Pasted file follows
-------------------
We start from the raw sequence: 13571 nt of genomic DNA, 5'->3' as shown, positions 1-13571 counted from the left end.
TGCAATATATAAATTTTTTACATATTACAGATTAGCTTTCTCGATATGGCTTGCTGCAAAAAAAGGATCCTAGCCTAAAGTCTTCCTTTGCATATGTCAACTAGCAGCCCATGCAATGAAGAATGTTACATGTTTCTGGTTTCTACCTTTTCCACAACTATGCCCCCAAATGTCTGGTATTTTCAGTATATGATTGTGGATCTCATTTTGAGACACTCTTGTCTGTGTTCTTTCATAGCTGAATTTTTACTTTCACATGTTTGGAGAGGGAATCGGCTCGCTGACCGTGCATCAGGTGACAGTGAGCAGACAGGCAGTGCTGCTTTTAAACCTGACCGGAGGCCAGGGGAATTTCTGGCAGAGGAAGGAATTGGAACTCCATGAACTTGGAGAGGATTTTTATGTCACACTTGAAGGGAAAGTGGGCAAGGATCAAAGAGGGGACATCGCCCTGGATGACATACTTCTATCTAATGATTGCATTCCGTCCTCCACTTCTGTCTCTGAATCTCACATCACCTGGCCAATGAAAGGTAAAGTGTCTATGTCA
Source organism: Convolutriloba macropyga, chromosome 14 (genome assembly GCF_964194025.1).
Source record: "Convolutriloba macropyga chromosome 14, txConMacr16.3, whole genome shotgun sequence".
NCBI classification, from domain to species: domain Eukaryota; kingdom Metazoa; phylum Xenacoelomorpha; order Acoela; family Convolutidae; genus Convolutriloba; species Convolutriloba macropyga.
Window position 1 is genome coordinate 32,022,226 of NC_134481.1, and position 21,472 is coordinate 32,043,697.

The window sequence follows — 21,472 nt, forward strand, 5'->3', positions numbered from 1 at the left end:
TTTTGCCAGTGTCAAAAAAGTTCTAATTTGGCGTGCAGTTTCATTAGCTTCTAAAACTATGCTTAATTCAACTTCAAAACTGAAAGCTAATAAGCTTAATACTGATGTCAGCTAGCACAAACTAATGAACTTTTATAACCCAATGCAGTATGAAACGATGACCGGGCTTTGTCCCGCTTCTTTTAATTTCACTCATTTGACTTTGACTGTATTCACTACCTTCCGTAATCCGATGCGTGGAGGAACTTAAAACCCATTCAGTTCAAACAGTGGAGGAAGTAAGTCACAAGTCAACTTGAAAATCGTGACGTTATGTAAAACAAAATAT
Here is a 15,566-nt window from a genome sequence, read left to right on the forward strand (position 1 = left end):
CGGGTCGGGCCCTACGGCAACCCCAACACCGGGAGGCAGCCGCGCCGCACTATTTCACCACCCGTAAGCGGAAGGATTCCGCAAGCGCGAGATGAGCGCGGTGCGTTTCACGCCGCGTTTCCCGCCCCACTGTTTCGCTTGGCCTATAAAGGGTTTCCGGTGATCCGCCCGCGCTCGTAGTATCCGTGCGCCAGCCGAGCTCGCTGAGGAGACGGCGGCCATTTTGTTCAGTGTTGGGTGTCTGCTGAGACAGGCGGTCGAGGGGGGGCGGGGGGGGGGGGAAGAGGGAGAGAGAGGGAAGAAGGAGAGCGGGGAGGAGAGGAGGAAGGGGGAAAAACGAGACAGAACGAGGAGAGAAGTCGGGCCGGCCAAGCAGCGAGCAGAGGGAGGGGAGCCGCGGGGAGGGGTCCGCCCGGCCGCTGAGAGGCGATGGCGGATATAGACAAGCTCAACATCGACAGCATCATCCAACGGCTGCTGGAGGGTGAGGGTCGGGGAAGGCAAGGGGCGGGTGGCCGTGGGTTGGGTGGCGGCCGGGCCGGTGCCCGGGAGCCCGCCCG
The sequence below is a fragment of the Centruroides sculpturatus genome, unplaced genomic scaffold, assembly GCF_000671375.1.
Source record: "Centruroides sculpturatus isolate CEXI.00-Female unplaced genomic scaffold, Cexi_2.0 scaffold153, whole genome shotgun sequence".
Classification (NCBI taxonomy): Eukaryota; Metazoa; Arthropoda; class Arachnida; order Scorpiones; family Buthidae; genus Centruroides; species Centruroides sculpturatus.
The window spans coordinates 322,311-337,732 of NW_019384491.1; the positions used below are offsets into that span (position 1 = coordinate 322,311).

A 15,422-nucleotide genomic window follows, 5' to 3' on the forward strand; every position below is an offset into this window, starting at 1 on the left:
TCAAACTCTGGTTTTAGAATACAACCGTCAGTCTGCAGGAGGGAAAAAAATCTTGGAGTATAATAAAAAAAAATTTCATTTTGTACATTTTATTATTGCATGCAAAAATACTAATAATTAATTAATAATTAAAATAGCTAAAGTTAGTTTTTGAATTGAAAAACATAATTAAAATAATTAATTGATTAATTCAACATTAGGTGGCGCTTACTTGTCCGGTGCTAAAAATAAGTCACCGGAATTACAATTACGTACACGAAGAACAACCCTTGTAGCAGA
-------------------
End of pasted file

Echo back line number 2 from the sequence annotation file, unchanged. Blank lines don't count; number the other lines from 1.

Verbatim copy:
TGCAATATATAAATTTTTTACATATTACAGATTAGCTTTCTCGATATGGCTTGCTGCAAAAAAAGGATCCTAGCCTAAAGTCTTCCTTTGCATATGTCAACTAGCAGCCCATGCAATGAAGAATGTTACATGTTTCTGGTTTCTACCTTTTCCACAACTATGCCCCCAAATGTCTGGTATTTTCAGTATATGATTGTGGATCTCATTTTGAGACACTCTTGTCTGTGTTCTTTCATAGCTGAATTTTTACTTTCACATGTTTGGAGAGGGAATCGGCTCGCTGACCGTGCATCAGGTGACAGTGAGCAGACAGGCAGTGCTGCTTTTAAACCTGACCGGAGGCCAGGGGAATTTCTGGCAGAGGAAGGAATTGGAACTCCATGAACTTGGAGAGGATTTTTATGTCACACTTGAAGGGAAAGTGGGCAAGGATCAAAGAGGGGACATCGCCCTGGATGACATACTTCTATCTAATGATTGCATTCCGTCCTCCACTTCTGTCTCTGAATCTCACATCACCTGGCCAATGAAAGGTAAAGTGTCTATGTCA